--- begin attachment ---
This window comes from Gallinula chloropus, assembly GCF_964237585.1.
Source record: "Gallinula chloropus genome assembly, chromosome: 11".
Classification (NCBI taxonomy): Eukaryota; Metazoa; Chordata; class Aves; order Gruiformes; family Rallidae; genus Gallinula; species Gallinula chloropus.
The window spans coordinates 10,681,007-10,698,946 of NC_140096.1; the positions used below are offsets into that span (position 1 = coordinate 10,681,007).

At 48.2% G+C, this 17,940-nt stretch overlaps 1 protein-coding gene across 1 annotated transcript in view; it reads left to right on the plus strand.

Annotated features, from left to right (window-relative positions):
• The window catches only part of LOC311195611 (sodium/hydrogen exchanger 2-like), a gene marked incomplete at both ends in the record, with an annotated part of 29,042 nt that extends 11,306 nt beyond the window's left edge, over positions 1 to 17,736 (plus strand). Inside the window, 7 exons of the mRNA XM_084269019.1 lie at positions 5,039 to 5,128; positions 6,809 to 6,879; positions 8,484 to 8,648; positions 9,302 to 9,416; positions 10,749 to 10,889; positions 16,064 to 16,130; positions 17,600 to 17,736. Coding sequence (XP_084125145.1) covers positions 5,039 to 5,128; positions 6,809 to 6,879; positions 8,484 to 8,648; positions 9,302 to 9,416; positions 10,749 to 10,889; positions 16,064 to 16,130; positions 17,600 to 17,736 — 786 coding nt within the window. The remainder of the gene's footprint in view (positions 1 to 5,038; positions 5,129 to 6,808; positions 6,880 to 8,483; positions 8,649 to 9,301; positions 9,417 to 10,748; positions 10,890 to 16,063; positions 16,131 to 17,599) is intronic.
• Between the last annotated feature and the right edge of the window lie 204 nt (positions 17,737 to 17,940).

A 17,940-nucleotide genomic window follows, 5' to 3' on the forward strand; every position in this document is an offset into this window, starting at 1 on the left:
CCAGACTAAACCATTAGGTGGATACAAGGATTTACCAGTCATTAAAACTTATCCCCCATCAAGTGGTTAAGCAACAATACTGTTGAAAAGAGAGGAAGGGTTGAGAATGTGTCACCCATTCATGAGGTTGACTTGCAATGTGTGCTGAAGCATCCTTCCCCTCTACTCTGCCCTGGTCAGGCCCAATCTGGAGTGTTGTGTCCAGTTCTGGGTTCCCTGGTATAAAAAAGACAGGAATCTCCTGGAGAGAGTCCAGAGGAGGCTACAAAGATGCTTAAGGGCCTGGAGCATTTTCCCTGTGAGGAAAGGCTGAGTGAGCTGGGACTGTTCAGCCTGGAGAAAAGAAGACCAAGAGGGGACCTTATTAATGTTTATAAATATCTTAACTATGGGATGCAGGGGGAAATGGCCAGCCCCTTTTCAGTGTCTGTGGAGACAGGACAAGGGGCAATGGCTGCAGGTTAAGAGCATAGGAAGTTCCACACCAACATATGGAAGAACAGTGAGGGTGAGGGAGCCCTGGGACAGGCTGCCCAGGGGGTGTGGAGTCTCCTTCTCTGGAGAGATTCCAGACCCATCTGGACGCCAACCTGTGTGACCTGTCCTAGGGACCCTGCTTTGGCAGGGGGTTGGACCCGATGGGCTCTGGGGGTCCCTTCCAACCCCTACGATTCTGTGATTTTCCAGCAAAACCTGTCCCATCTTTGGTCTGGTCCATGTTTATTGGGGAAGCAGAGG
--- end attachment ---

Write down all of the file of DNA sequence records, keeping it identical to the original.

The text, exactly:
This window comes from Gallinula chloropus, assembly GCF_964237585.1.
Source record: "Gallinula chloropus genome assembly, chromosome: 11".
Classification (NCBI taxonomy): Eukaryota; Metazoa; Chordata; class Aves; order Gruiformes; family Rallidae; genus Gallinula; species Gallinula chloropus.
The window spans coordinates 10,681,007-10,698,946 of NC_140096.1; the positions used below are offsets into that span (position 1 = coordinate 10,681,007).

At 48.2% G+C, this 17,940-nt stretch overlaps 1 protein-coding gene across 1 annotated transcript in view; it reads left to right on the plus strand.

Annotated features, from left to right (window-relative positions):
• The window catches only part of LOC311195611 (sodium/hydrogen exchanger 2-like), a gene marked incomplete at both ends in the record, with an annotated part of 29,042 nt that extends 11,306 nt beyond the window's left edge, over positions 1 to 17,736 (plus strand). Inside the window, 7 exons of the mRNA XM_084269019.1 lie at positions 5,039 to 5,128; positions 6,809 to 6,879; positions 8,484 to 8,648; positions 9,302 to 9,416; positions 10,749 to 10,889; positions 16,064 to 16,130; positions 17,600 to 17,736. Coding sequence (XP_084125145.1) covers positions 5,039 to 5,128; positions 6,809 to 6,879; positions 8,484 to 8,648; positions 9,302 to 9,416; positions 10,749 to 10,889; positions 16,064 to 16,130; positions 17,600 to 17,736 — 786 coding nt within the window. The remainder of the gene's footprint in view (positions 1 to 5,038; positions 5,129 to 6,808; positions 6,880 to 8,483; positions 8,649 to 9,301; positions 9,417 to 10,748; positions 10,890 to 16,063; positions 16,131 to 17,599) is intronic.
• Between the last annotated feature and the right edge of the window lie 204 nt (positions 17,737 to 17,940).

A 17,940-nucleotide genomic window follows, 5' to 3' on the forward strand; every position in this document is an offset into this window, starting at 1 on the left:
CCAGACTAAACCATTAGGTGGATACAAGGATTTACCAGTCATTAAAACTTATCCCCCATCAAGTGGTTAAGCAACAATACTGTTGAAAAGAGAGGAAGGGTTGAGAATGTGTCACCCATTCATGAGGTTGACTTGCAATGTGTGCTGAAGCATCCTTCCCCTCTACTCTGCCCTGGTCAGGCCCAATCTGGAGTGTTGTGTCCAGTTCTGGGTTCCCTGGTATAAAAAAGACAGGAATCTCCTGGAGAGAGTCCAGAGGAGGCTACAAAGATGCTTAAGGGCCTGGAGCATTTTCCCTGTGAGGAAAGGCTGAGTGAGCTGGGACTGTTCAGCCTGGAGAAAAGAAGACCAAGAGGGGACCTTATTAATGTTTATAAATATCTTAACTATGGGATGCAGGGGGAAATGGCCAGCCCCTTTTCAGTGTCTGTGGAGACAGGACAAGGGGCAATGGCTGCAGGTTAAGAGCATAGGAAGTTCCACACCAACATATGGAAGAACAGTGAGGGTGAGGGAGCCCTGGGACAGGCTGCCCAGGGGGTGTGGAGTCTCCTTCTCTGGAGAGATTCCAGACCCATCTGGACGCCAACCTGTGTGACCTGTCCTAGGGACCCTGCTTTGGCAGGGGGTTGGACCCGATGGGCTCTGGGGGTCCCTTCCAACCCCTACGATTCTGTGATTTTCCAGCAAAACCTGTCCCATCTTTGGTCTGGTCCATGTTTATTGGGGAAGCAGAGG